Friday, January 26, 2007

On Questions, Part II

On Questions II
To Raphael :: As Before

This is the second part of the blog-block pertaining to questions. As such, the subject matter will be directly accessible to M. Raphael Joseph, who has experienced most of these problems himself and found some to be insurmountably sweet. As with all philosophical discussions, there is no learning curve; we launch directly into the battle, and the introduction of arguments may not always be gradual. Unlike the predecessor, the sections are not continuous, they deal with different aspects.

This second part deals with the marginality (replaceability) of questions. If something is substitutable, then it is inherently second-rate. The author makes no secret of his inherent distrust of questions as a device for philosophizing. This distrust has been present throughout his writing career. As someone who judges first before asking questions, it is trivial matter for him to refute the seemingly just claims of the questioning method. However, reasons run deeper than conviction; these are explored here.

It has been pointed out that the first block made for difficult reading (which for me means it was badly written). It was a bit rushed, like all fits of inspiration. It also attempted to cram in too much in too little time—as a result a lot many ideas hae not been given their due space and weight. The author hopes to make amends with this block, which, he hopes, is not all bollocks.

The conclusion is in freeform prose.

In at least one context, a question is just something else.

  • In at least one of these contexts, the question begs an answer in order to be acknowledged—for its existence to be ratified, for it not to be quashed underfoot like a bug. (When you hit me I don't mind, because when you hurt me I feel alive—Bono said something like this in Zooropa. Well said).
  • It is clear that when a question finds itself in such a situation, it loses its tall claims—because at all other times, a question symbolizes a challenge.
  • This situation is brought out with ease in domestic quarrels, which may or may not lead to marital disruption. I have noted this situation because questions—and challenges—abound in the domestic condition.
  • A question, here, symbolizes the parting shot. The question is here the cry of an anguished mind, the last-ditch for a dying cause.
  • It is clear, again, that this is not a normal question, but a rather desperate way to make ends meet. The question, as acknowledged in such poignant (and often sadly comic) scenes, is the accepted way to find common ground. The question is posed to raise sentiments and clear the dust.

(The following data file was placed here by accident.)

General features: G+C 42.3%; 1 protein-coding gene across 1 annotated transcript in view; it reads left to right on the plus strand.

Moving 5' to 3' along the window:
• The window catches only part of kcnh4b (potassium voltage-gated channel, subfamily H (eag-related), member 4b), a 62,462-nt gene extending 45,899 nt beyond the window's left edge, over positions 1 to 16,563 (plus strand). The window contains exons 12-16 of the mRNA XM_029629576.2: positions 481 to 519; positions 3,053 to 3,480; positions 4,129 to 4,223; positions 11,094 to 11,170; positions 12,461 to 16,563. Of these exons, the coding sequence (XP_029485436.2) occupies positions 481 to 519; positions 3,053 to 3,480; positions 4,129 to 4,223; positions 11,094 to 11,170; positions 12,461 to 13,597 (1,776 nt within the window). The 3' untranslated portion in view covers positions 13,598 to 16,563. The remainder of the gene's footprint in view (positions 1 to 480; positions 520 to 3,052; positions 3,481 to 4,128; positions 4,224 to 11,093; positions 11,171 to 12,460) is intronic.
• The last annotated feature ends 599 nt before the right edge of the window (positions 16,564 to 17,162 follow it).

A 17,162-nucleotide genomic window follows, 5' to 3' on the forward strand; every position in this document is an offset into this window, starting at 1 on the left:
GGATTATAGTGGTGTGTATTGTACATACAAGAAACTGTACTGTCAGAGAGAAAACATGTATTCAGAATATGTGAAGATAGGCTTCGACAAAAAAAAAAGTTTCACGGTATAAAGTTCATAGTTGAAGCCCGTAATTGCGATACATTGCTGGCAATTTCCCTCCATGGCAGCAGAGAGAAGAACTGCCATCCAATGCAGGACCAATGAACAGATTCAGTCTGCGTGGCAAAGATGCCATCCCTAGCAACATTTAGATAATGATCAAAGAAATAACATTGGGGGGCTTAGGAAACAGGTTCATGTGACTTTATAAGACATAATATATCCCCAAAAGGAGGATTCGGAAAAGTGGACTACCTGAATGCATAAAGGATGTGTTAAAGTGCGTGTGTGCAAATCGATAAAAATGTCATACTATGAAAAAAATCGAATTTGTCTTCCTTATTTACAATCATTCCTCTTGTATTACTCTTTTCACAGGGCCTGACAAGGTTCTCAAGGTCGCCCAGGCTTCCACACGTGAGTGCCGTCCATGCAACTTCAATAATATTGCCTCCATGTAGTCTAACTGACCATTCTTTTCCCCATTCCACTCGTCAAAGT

A question is most effective when it has no answer.
  • This contrasts directly with the case of a problem: a problem unsolved is just a waste of time, in most of the cases—provided there aren't luxurious side-discoveries.This essentially brings out the logical nature of the two kinds of querying (challenging), and one which is fundamental to understanding the nature of questions and problems.
  • A question is a subjective utterance. Often, the very nature of the question depends on how, when, and where it is raised and by whom. A question is the child of subjectivity.
  • A problem has an objective formulation. There is something demonstrable beyond all the hoo-ha.
  • And this brings us to the logical explanation of our discussion: a question possesses incidental value, but no lasting value. It belongs to the moment, and even if it is not answered, it will have served its purpose. Answering a question, on the other hand, need not serve any purpose at all. Questions are conversational aids, much like interjection, assertion, and everything else.
  • A question, we may safely conclude, is like everything else: it is human, it is fallible, and is after all a human construct aimed to bring his feeble body and feebler mind into terms with the immense complexity of describing life. A problem, in contrast, is an abstract model of a physical or theoretical issue. It stands on firmer feet.
  • And, it should be comforting to realise that to live, one needs no questions. One doesn't need to ask questions in order to just get on with life. Questioning is not an authentic way of living: questioning... is in the provenance of philosophy.
  • To question, then, is to philosophize.

Questioning is the accepted mode of delivery when introducing a new philosophy.
  • We may accept this as given: all philosophers start by asking questions of the established order of things, and questioning the fondly held beliefs and customs.
  • The question serves to jolt the consciousness out of its slumber.
    (But whether anything positive is ever achieved by such a shock treatment is highly doubtful and open to a temporal evaluation system.)
  • Questioning, it is seen, becomes a way of life, it becomes like unto conversation, it has great communicative potential.